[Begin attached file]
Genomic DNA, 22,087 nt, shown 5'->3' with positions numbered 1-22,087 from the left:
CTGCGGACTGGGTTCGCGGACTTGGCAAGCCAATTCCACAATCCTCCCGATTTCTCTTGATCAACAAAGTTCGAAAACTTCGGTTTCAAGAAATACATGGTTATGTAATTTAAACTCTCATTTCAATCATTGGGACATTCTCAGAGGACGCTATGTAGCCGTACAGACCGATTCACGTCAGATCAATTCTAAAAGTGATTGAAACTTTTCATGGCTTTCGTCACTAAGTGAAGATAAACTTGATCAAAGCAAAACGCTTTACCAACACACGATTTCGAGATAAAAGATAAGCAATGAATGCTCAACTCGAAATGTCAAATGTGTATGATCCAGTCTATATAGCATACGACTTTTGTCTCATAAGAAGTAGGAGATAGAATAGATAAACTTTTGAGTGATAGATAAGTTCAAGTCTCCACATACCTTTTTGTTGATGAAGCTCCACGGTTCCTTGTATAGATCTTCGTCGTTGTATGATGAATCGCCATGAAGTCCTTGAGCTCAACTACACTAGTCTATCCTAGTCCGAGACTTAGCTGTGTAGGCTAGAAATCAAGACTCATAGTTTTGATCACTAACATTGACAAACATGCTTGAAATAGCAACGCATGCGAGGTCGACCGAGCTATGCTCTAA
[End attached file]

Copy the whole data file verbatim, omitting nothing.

Genomic DNA, 22,087 nt, shown 5'->3' with positions numbered 1-22,087 from the left:
CTGCGGACTGGGTTCGCGGACTTGGCAAGCCAATTCCACAATCCTCCCGATTTCTCTTGATCAACAAAGTTCGAAAACTTCGGTTTCAAGAAATACATGGTTATGTAATTTAAACTCTCATTTCAATCATTGGGACATTCTCAGAGGACGCTATGTAGCCGTACAGACCGATTCACGTCAGATCAATTCTAAAAGTGATTGAAACTTTTCATGGCTTTCGTCACTAAGTGAAGATAAACTTGATCAAAGCAAAACGCTTTACCAACACACGATTTCGAGATAAAAGATAAGCAATGAATGCTCAACTCGAAATGTCAAATGTGTATGATCCAGTCTATATAGCATACGACTTTTGTCTCATAAGAAGTAGGAGATAGAATAGATAAACTTTTGAGTGATAGATAAGTTCAAGTCTCCACATACCTTTTTGTTGATGAAGCTCCACGGTTCCTTGTATAGATCTTCGTCGTTGTATGATGAATCGCCATGAAGTCCTTGAGCTCAACTACACTAGTCTATCCTAGTCCGAGACTTAGCTGTGTAGGCTAGAAATCAAGACTCATAGTTTTGATCACTAACATTGACAAACATGCTTGAAATAGCAACGCATGCGAGGTCGACCGAGCTATGCTCTAA